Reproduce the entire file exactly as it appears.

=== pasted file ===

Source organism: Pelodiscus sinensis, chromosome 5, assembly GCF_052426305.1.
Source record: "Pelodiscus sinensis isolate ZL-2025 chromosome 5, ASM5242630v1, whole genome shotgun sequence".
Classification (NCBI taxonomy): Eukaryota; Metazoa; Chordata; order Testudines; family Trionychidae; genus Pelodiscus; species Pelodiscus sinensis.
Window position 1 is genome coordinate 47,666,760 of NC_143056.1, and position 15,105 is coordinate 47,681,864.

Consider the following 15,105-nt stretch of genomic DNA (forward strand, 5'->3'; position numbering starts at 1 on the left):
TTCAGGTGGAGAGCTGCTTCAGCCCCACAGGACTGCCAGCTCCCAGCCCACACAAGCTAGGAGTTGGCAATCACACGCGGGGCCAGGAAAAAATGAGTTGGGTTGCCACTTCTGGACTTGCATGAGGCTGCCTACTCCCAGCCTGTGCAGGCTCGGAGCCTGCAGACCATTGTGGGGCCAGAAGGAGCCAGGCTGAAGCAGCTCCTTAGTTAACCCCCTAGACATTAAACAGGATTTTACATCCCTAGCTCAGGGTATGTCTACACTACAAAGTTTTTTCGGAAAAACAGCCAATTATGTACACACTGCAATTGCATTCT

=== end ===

Source organism: Pelodiscus sinensis, chromosome 5, assembly GCF_052426305.1.
Source record: "Pelodiscus sinensis isolate ZL-2025 chromosome 5, ASM5242630v1, whole genome shotgun sequence".
Classification (NCBI taxonomy): Eukaryota; Metazoa; Chordata; order Testudines; family Trionychidae; genus Pelodiscus; species Pelodiscus sinensis.
Window position 1 is genome coordinate 47,666,760 of NC_143056.1, and position 15,105 is coordinate 47,681,864.

Consider the following 15,105-nt stretch of genomic DNA (forward strand, 5'->3'; position numbering starts at 1 on the left):
TTCAGGTGGAGAGCTGCTTCAGCCCCACAGGACTGCCAGCTCCCAGCCCACACAAGCTAGGAGTTGGCAATCACACGCGGGGCCAGGAAAAAATGAGTTGGGTTGCCACTTCTGGACTTGCATGAGGCTGCCTACTCCCAGCCTGTGCAGGCTCGGAGCCTGCAGACCATTGTGGGGCCAGAAGGAGCCAGGCTGAAGCAGCTCCTTAGTTAACCCCCTAGACATTAAACAGGATTTTACATCCCTAGCTCAGGGTATGTCTACACTACAAAGTTTTTTCGGAAAAACAGCCAATTATGTACACACTGCAATTGCATTCT